The same goes for the soldier who abandons his calling whenever something tugs on his heartstrings, or the officer who ignores advice without bothering to check if maybe he’s going to get everyone killed. Anyone so willing to abandon common sense for either firebrand emotion or haughty disbelief would probably have made a major mistake early in their career and faced the consequences for it. While these types of characters are clearly designed to offer me, the reader, a point of tension, when they’re thrown in without any explanation for how they’ve been able to survive their own idiocy I just find myself wondering what’s wrong with the world.
Antagonists are necessary, and it’s not reasonable to expect a writer to plot out the full life story of every character who crosses their pages … but no character is above the application of basic logic. Whenever someone does something, especially something that will have a major impact on a main character, it’s important to stop and think:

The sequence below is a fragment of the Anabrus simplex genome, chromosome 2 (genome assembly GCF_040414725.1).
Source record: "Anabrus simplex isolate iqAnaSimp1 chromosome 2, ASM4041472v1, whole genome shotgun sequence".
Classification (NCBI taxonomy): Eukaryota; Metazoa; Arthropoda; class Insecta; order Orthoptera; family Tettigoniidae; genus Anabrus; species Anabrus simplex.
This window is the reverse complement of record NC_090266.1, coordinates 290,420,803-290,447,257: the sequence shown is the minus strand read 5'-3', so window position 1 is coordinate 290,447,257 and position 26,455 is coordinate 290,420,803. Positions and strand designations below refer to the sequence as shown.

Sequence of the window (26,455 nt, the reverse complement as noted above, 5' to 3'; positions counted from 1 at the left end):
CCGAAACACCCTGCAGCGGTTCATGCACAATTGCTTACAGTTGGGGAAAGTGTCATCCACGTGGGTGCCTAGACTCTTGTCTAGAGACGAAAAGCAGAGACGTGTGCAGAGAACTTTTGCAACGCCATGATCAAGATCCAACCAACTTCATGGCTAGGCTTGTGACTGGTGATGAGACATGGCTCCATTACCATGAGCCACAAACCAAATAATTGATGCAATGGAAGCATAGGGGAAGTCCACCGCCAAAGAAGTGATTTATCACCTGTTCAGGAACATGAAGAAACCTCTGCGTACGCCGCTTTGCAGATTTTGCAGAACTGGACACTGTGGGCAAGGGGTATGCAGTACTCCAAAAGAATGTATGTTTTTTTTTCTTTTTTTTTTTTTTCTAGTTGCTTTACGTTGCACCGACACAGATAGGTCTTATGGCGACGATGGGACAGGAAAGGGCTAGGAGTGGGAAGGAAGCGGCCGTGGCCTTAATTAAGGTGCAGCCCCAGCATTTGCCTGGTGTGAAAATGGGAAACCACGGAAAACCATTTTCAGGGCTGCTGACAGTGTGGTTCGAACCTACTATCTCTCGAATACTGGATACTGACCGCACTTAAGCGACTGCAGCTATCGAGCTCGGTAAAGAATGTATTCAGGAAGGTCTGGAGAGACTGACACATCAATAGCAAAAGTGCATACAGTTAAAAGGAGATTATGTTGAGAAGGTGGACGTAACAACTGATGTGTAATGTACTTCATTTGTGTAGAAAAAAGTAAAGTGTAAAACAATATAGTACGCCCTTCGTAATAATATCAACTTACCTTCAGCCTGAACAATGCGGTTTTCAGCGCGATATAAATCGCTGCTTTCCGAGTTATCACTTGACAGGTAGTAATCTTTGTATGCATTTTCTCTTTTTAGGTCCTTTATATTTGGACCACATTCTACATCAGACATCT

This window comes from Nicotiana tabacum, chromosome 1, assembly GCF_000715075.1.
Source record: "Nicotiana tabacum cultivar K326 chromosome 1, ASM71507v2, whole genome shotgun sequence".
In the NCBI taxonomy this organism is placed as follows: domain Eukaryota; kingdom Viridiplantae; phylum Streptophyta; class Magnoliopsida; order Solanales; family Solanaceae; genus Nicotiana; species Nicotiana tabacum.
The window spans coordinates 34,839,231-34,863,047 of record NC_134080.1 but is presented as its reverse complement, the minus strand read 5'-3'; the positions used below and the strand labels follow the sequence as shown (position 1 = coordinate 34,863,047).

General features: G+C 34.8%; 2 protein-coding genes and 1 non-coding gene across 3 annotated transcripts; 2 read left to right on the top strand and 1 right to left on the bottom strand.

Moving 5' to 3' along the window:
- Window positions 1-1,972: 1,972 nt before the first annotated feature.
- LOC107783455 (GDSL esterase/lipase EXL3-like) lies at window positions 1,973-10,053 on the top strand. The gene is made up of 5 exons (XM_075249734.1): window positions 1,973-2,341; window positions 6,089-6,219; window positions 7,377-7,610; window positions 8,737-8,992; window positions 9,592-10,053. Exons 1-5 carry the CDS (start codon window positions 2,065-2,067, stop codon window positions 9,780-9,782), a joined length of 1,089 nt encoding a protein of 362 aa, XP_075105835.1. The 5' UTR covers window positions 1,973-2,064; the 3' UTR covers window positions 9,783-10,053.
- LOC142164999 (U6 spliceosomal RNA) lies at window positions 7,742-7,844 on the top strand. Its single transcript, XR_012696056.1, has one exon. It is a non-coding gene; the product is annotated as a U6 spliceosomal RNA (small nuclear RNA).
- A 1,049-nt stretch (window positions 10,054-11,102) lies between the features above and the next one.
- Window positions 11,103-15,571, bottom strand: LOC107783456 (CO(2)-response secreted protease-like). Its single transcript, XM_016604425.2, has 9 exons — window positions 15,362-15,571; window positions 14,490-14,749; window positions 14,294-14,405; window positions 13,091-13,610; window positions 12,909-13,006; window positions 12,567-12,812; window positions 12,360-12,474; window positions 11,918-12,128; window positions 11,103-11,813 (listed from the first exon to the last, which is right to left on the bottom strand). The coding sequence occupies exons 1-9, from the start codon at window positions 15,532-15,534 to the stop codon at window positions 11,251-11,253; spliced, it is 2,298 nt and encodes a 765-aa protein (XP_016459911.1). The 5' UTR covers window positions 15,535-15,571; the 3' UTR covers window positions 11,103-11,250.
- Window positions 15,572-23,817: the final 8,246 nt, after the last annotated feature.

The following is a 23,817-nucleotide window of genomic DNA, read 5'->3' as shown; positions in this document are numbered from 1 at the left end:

- What would happen if the protagonist tried something like that? – Generally speaking, the protagonist would usually find themselves in deep trouble faster than they could blink.
- Could anyone else get away with it? – Maybe any noble can treat any peasant like dirt, maybe all military officers are immune to making rational decisions.
- Why, or why not? – If the answer is “because if everyone acted like this, society would fall apart” it’s a pretty good sign that someone’s behaving unreasonably.
- So what makes this character an exception? Why haven’t they suffered lasting consequences? – Does the king owe him a debt? Is she blackmailing people? Does the city have a ‘one idiot per company’ policy in its municipal guard?
- What are the other implications of that? – Anyone who can bully whoever they want probably does, all the time. They’re probably dangerous, terrifying, and people around them should treat them as such.
Obviously, not all of these questions are going to get answered on the page each time … but I think if more people stopped to think about them more frequently, those annoying petty villains might get a little bit less obnoxious.
Besides: what’s more satisfying to read, the hero suffering under and barely managing to overcome a stuffed-shirt bully boy, or the hero matching wits against a credible threat and triumphing?